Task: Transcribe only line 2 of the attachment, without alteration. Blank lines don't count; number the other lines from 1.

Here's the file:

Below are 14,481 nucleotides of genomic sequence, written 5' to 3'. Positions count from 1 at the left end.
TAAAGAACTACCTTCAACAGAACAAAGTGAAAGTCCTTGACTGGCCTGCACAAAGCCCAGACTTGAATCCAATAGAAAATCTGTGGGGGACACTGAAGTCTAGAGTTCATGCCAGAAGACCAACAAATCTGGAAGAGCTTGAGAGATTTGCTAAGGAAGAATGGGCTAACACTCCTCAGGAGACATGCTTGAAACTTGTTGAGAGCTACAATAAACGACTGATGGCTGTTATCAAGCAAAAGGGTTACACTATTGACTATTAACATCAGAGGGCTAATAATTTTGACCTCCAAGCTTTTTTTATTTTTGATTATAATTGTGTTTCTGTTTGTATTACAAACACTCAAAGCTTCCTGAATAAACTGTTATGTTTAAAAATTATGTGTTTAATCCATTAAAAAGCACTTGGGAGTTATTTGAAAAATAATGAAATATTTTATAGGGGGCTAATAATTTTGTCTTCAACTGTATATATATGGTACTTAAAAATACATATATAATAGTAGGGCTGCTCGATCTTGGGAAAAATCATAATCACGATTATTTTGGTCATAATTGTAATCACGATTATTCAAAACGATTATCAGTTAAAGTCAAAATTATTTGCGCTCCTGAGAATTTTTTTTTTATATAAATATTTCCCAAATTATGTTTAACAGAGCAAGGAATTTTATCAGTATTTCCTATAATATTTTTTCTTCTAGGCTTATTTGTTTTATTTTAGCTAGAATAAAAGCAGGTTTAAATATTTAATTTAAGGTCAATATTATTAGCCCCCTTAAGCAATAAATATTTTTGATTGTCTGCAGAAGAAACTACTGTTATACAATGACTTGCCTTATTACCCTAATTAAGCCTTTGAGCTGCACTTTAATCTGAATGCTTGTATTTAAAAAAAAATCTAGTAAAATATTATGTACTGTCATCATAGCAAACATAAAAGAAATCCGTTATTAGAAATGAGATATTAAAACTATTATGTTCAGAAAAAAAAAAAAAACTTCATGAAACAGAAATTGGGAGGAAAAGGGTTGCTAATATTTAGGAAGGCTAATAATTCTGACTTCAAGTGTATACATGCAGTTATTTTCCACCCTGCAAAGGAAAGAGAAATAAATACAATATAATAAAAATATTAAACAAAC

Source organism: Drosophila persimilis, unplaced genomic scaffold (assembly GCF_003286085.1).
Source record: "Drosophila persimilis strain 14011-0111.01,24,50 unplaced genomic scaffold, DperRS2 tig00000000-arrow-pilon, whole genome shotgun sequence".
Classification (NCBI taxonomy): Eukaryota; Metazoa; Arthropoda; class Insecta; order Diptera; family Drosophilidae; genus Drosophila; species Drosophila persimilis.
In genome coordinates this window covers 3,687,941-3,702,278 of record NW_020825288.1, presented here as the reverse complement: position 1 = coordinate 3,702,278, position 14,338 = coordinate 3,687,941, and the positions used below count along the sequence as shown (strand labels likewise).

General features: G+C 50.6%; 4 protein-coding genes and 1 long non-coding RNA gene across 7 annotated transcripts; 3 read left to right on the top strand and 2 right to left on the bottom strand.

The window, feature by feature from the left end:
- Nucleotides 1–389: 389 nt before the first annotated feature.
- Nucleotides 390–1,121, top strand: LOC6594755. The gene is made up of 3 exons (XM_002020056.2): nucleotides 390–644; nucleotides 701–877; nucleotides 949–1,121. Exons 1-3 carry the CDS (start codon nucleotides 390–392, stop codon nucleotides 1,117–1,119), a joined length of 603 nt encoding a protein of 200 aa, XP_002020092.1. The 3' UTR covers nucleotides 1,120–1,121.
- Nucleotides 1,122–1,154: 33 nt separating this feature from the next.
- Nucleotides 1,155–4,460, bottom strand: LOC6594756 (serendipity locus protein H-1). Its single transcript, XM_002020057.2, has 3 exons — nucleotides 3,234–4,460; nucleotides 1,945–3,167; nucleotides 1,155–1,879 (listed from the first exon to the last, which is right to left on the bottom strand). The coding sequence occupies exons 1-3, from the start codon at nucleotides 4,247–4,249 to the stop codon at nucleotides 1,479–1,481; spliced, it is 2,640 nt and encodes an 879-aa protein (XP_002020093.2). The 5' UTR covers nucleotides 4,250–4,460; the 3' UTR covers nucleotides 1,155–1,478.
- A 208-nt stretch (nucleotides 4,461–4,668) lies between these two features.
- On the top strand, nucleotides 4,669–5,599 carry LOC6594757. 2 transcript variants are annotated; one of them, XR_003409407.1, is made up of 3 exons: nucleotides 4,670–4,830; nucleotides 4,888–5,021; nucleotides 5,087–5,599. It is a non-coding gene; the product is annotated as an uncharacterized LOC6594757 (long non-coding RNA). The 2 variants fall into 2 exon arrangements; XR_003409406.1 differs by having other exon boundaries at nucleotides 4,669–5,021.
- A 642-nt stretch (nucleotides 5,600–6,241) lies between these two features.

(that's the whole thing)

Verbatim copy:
TAAAGAACTACCTTCAACAGAACAAAGTGAAAGTCCTTGACTGGCCTGCACAAAGCCCAGACTTGAATCCAATAGAAAATCTGTGGGGGACACTGAAGTCTAGAGTTCATGCCAGAAGACCAACAAATCTGGAAGAGCTTGAGAGATTTGCTAAGGAAGAATGGGCTAACACTCCTCAGGAGACATGCTTGAAACTTGTTGAGAGCTACAATAAACGACTGATGGCTGTTATCAAGCAAAAGGGTTACACTATTGACTATTAACATCAGAGGGCTAATAATTTTGACCTCCAAGCTTTTTTTATTTTTGATTATAATTGTGTTTCTGTTTGTATTACAAACACTCAAAGCTTCCTGAATAAACTGTTATGTTTAAAAATTATGTGTTTAATCCATTAAAAAGCACTTGGGAGTTATTTGAAAAATAATGAAATATTTTATAGGGGGCTAATAATTTTGTCTTCAACTGTATATATATGGTACTTAAAAATACATATATAATAGTAGGGCTGCTCGATCTTGGGAAAAATCATAATCACGATTATTTTGGTCATAATTGTAATCACGATTATTCAAAACGATTATCAGTTAAAGTCAAAATTATTTGCGCTCCTGAGAATTTTTTTTTTATATAAATATTTCCCAAATTATGTTTAACAGAGCAAGGAATTTTATCAGTATTTCCTATAATATTTTTTCTTCTAGGCTTATTTGTTTTATTTTAGCTAGAATAAAAGCAGGTTTAAATATTTAATTTAAGGTCAATATTATTAGCCCCCTTAAGCAATAAATATTTTTGATTGTCTGCAGAAGAAACTACTGTTATACAATGACTTGCCTTATTACCCTAATTAAGCCTTTGAGCTGCACTTTAATCTGAATGCTTGTATTTAAAAAAAAATCTAGTAAAATATTATGTACTGTCATCATAGCAAACATAAAAGAAATCCGTTATTAGAAATGAGATATTAAAACTATTATGTTCAGAAAAAAAAAAAAAACTTCATGAAACAGAAATTGGGAGGAAAAGGGTTGCTAATATTTAGGAAGGCTAATAATTCTGACTTCAAGTGTATACATGCAGTTATTTTCCACCCTGCAAAGGAAAGAGAAATAAATACAATATAATAAAAATATTAAACAAAC